Joel Page, Associated Press
PORTLAND, Maine — Maine's fire marshal was pleased by the relatively small number of fireworks-related injuries leading up to Independence Day but warned people to stay safe as they continue to set off fireworks through the weekend.
This Fourth of July was the first in 63 years in which fireworks were legal in Maine, and people were able to legally create their own aerial displays in many towns.
There was only one major accident on Wednesday — a Standish man modified some fireworks, which went off in his face because of a short fuse, Fire Marshal Joe Thomas said.
Earlier, a Sabattus man was injured when he used a torch to dry out a wet mortar-style rocket, igniting the device, which hit him in the head. Also, children playing with sparklers in an apartment caused a fire that damaged a building in Portland.
"What we're seeing is people are not using them for what they're intended to do," Thomas said. "If they use them according to the manufacturer's recommendations, they'd certainly be a lot safer."
The most serious accident in the region happened in neighboring New Hampshire, where 11 people including five children were hurt when fireworks went off on the deck of a Pelham home where the fireworks were being set off. Two children were seriously injured: an 8-month-old girl and a 2-year-old boy.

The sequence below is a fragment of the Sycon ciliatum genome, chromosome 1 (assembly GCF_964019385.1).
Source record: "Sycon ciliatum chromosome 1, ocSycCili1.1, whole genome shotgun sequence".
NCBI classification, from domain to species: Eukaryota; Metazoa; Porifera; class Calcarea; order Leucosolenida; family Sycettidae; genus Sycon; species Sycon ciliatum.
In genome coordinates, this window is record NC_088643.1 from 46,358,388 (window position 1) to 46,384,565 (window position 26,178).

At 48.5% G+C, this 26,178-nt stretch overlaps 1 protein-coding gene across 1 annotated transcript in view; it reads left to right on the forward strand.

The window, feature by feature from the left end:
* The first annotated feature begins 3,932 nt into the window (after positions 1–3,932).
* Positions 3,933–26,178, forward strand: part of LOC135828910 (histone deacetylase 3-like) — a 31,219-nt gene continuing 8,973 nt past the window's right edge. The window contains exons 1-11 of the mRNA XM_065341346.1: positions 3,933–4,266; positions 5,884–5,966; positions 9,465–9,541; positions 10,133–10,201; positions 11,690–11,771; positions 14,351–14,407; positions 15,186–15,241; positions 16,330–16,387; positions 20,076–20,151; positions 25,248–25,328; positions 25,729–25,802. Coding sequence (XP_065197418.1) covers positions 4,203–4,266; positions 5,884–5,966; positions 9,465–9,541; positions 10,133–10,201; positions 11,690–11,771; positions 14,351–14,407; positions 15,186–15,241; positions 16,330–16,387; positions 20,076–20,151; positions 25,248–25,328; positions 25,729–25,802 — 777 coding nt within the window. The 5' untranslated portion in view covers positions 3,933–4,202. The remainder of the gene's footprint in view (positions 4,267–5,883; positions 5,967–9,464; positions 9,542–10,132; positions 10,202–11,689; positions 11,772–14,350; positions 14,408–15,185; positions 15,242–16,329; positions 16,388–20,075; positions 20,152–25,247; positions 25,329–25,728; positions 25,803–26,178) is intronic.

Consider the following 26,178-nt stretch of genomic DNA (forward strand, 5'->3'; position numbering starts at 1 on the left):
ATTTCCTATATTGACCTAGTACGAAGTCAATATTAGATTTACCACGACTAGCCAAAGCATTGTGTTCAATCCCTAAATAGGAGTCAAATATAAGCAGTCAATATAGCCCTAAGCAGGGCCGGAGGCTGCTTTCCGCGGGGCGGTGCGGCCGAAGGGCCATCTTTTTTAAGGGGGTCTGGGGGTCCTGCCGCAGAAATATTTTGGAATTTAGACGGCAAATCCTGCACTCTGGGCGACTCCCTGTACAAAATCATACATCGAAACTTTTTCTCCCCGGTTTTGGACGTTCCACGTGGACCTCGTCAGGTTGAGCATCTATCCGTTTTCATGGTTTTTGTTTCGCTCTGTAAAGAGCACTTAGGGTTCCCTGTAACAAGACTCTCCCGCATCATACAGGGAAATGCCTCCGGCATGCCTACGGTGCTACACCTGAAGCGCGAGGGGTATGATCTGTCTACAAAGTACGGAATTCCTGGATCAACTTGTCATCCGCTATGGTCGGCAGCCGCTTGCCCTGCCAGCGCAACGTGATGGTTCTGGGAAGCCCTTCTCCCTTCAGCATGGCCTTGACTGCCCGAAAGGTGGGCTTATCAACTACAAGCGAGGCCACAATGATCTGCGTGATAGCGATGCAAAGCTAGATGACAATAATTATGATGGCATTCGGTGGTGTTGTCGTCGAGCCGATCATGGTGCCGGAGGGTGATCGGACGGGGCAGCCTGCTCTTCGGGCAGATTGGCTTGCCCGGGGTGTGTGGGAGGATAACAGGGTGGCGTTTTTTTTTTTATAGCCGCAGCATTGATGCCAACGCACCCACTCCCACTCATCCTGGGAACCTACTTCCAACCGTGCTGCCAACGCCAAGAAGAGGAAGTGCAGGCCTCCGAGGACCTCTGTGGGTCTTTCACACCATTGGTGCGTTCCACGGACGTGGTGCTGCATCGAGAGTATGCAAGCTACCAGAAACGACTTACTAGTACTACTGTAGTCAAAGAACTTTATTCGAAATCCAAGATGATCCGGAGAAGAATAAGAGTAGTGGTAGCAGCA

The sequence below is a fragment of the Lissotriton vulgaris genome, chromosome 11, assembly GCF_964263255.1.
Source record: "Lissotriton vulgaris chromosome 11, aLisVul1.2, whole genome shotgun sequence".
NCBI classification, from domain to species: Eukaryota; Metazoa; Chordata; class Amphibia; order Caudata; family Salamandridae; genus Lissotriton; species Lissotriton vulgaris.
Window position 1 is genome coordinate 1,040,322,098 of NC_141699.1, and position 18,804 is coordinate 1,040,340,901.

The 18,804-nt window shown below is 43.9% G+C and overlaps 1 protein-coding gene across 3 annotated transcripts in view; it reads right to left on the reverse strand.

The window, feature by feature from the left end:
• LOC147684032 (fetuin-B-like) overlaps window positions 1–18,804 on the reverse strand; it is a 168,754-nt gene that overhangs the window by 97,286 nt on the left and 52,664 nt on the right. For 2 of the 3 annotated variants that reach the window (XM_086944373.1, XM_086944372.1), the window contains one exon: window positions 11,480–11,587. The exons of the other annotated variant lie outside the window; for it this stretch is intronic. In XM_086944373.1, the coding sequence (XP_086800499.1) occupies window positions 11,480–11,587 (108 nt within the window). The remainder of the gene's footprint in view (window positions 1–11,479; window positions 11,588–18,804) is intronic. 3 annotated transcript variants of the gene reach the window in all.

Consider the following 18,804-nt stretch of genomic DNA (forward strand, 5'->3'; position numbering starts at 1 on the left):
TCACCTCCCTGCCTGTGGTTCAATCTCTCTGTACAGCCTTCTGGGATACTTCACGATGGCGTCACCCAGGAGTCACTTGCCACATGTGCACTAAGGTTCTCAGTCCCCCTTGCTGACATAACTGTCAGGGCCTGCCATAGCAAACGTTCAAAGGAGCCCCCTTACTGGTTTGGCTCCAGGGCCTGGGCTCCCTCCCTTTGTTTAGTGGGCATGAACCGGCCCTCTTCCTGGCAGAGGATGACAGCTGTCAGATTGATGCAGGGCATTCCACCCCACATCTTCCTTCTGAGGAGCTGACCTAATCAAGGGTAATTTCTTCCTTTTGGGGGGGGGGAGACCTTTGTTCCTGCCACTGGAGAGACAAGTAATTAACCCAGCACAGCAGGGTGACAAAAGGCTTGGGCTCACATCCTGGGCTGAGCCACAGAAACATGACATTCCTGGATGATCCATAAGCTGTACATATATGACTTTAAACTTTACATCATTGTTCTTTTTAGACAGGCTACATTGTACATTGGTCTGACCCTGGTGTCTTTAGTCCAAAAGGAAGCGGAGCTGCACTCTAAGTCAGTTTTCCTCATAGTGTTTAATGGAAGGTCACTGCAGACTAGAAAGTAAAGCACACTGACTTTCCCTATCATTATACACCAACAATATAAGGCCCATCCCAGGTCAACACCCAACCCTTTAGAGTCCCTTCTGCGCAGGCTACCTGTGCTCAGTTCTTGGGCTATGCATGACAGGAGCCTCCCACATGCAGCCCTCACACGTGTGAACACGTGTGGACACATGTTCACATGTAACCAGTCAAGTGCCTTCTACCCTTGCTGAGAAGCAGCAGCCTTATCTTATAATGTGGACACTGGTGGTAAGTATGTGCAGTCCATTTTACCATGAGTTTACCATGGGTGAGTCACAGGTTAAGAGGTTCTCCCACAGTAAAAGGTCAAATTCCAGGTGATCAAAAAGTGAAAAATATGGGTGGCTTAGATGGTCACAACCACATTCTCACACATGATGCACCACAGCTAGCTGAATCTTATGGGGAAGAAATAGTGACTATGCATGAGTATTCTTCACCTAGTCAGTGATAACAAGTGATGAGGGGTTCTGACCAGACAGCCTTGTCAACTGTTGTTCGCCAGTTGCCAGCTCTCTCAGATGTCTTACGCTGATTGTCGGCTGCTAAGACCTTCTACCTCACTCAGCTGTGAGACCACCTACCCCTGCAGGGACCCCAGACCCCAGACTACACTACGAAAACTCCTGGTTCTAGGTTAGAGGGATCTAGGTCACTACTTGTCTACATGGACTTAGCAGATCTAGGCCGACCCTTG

Across southern Maine, thunderstorms and downpours put a damper on the holiday, providing a different sort of fireworks.
In Portland, the state's largest display was delayed as lightning crackled, thunder rumbled and rain poured down. It was the same elsewhere across the region, with many municipal fireworks displays being delayed until Thursday.
But many folks still managed to fire off their newly purchased pyrotechnics.
In Scarborough, the weather cleared off long enough for John DiSanto to complete a pair of aerial displays for friends and family at his hilltop home.
DiSanto spent $2,500 at a local fireworks store to create a stunning celebration in memory of his brother, as well as friends, family and workers at a restaurant that he owns.
"The people here were clapping like they were at a rock concert," he said. "Given the whistling, the cheering, the clapping, it was quite the show. It was a lot of fun. I don't know anybody who doesn't like fireworks. It was a festive event."
DiSanto took his display seriously — it was choreographed with a beginning, middle and an end — but he also took safety seriously. He had a fire extinguisher and a hose at the ready, and fireworks were drenched with water after they were fired off.
Fireworks were made legal for the first time since 1949 by the Legislature, but it was still up to municipalities to decide whether or not to allow them.
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